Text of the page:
Wednesday, November 09, 2005

Somali Coastline is Now Pirate Central

The Somali coast of East Africa has been the center of piracy for over 12 years. A cruise ship was the last target. It escaped but a legacy of fear and worry for this coast is forcing a call for denominating it a "combat zone".

Just recently a Sebourn cruise ship, the Seabourn Spirit with 302 passengers, of whom 18 were British, was attacked off the coast of Somalia by pirates in two 25 foot inflatable boats. They attacked at high speed with rocket propelled grenade launchers and automatic weapons. It was felt that this was an act of piracy rather than a terrorist attempt.

The result of this attack was a loungeful of safe passengers, a crew who had been specially trained to repel people trying to gain entrance to the ship and a captain and bridge crew who first tried to run the pirates down at high speed, discharged a sonic "bang"; then changed course and outdistanced them.

Sebourn is a Carnival owned subsidiary. Carnival Cruise Lines is their worldwide headquarters based in Miami, Florida. It must have been a frightening time for the tourist-passengers and used the crew to their utmost; but it was not the first or the worst of the piracy off the Somali coast of East Africa over the past decade plus. Somalia has had no recognized government in 14 years.

The Times noted that,

"Numast, the maritime union, will meet the Chamber of Shipping in London this week to demand that the waters off Somalia, where there have been 25 attacks on shipping since March, be designated a combat area.

Such a declaration would give crew members the right to refuse to sail there, force shipowners to recruit extra staff for security duties, entitle crews to danger money and guarantee seafarers insurance cover."

The International Maritime Bureau has requested international shippers to maintain their craft at least 50 miles offshore. The pirates have become more invasive with one attack 120 miles from the coast. Ship owners have been advised to install electric fencing to repel boarders.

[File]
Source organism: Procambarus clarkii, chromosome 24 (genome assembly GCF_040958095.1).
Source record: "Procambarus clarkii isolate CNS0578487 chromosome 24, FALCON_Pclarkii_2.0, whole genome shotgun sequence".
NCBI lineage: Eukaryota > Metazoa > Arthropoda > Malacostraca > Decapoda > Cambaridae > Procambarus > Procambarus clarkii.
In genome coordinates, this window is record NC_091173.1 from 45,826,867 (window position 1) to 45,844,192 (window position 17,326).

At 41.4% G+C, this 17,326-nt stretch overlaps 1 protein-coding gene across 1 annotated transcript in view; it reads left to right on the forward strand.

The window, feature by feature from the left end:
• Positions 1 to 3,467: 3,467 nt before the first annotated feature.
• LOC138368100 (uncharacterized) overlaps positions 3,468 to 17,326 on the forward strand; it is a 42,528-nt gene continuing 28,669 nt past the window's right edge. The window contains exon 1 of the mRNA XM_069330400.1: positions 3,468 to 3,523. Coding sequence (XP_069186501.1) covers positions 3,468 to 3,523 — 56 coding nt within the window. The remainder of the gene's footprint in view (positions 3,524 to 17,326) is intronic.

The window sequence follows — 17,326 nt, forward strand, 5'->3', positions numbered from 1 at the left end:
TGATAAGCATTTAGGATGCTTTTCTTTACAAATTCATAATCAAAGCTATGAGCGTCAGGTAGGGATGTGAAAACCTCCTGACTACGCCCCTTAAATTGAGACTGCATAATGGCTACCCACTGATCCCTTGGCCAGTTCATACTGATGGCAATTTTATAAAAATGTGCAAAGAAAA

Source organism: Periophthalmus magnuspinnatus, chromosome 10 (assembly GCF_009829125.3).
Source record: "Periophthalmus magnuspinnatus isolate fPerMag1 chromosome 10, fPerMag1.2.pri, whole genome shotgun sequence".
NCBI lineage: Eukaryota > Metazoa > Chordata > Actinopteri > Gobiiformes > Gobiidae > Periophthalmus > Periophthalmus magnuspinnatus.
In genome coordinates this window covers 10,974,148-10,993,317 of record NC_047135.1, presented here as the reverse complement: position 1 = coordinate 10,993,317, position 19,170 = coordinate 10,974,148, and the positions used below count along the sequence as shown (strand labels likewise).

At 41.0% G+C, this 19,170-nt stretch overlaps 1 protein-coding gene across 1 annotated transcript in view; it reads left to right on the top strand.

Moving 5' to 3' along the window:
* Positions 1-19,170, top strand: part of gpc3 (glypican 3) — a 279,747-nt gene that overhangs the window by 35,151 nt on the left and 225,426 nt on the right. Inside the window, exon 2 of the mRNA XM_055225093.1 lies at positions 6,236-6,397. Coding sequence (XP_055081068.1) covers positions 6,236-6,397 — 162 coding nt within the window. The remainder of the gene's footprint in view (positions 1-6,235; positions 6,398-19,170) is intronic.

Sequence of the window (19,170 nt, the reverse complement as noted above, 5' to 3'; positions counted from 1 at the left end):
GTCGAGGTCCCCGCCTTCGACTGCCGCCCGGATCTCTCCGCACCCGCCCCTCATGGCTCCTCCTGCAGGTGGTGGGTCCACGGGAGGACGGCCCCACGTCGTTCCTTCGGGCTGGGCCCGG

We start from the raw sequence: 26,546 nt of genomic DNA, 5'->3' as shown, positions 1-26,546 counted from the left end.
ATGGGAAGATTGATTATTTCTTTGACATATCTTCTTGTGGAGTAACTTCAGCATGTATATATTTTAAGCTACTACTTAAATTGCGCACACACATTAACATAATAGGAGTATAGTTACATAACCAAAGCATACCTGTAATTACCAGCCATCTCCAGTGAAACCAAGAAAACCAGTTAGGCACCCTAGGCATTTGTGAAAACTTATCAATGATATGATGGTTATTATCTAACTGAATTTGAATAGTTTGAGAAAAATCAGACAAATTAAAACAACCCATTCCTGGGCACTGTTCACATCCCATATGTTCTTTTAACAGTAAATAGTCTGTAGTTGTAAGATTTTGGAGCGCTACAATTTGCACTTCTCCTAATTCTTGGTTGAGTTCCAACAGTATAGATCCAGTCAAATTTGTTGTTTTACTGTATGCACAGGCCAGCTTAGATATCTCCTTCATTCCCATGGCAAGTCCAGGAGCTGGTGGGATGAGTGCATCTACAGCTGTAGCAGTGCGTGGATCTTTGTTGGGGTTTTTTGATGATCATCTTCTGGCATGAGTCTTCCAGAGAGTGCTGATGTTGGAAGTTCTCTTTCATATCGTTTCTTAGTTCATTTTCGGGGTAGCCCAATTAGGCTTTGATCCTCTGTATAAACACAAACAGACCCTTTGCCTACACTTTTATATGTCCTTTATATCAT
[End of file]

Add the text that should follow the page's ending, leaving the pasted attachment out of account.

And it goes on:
Citation for The Times article is at Sean O’Neill , The Times

Somalia has tuna resources and a rich eco-system offshore. However it has had no government since the fall of President Siad Barre's regime. The abyss left by the anarchy which was NOT solved by the UN/US entrance to bring "relief" to the population. Instead the warlords who destroyed that relief attempt now control the Somalia coastal patrol who have discovered that coastal patrol is easily turned to vessel seizure, kidnapping for ransom and outright piracy.

"With the breakdown of civil society, Somalia has degenerated into a no-man's land subject to clan or Islamic Shari'ah law. Owing to continuing unrest in the south, a central government is unlikely to evolve soon. In its place, a decentralized federation of regional political entities has emerged, including the self-proclaimed but unrecognized Republic of Somaliland in the northwest, the self-proclaimed Puntland State in the northeast, Jubaland in the south near Kismayo, and a future Banadir regional administration around Mogadishu when warlords Hussein Aideed (son of late General Farah Aideed) and Ali Mahdi settle their differences. Years of internal conflict have damaged infrastructure in the fishery sector and rendered ineffective any previous oil spill response capability, aids to navigation, and search and rescue capacity in a region of high tanker/cargo traffic to and from the Suez Canal through the Gulf of Aden and calling at Mombasa, the East African shipping hub..."

During this year a ship carrying a World Food Programme load of supplies into the chaos of Somalia was taken by the pirates. Her crew was held hostage for over 14 weeks. A rescue vessel sent to provide supplies to the kidnapped ship was also taken.

" Andrew Linnington, of Numast, said. 'We are now seeing ships stolen to order. Pirates will board a ship, cast the crew adrift, or sometimes kill them, before installing their own crew and sailing the vessel to a port where it is re-registered and renamed.

'Ships are very prone to attack. They are slow moving and cargo ships are low in the water, making it easy for pirates to climb on board...'"

The above quotes are from The Times of London

Further the political situation is so deteriorated in relation to the needs of maritime traffic that,

"With the breakdown of civil society, Somalia has degenerated into a no-man's land subject to clan or Islamic Shari'ah law. Owing to continuing unrest in the south, a central government is unlikely to evolve soon. In its place, a decentralized federation of regional political entities has emerged, including the self-proclaimed but unrecognized Republic of Somaliland in the northwest, the self-proclaimed Puntland State in the northeast, Jubaland in the south near Kismayo, and a future Banadir regional administration around Mogadishu when warlords Hussein Aideed (son of late General Farah Aideed) and Ali Mahdi settle their differences. Years of internal conflict have damaged infrastructure in the fishery sector and rendered ineffective any previous oil spill response capability, aids to navigation, and search and rescue capacity in a region of high tanker/cargo traffic to and from the Suez Canal through the Gulf of Aden and calling at Mombasa, the East African shipping hub. ..."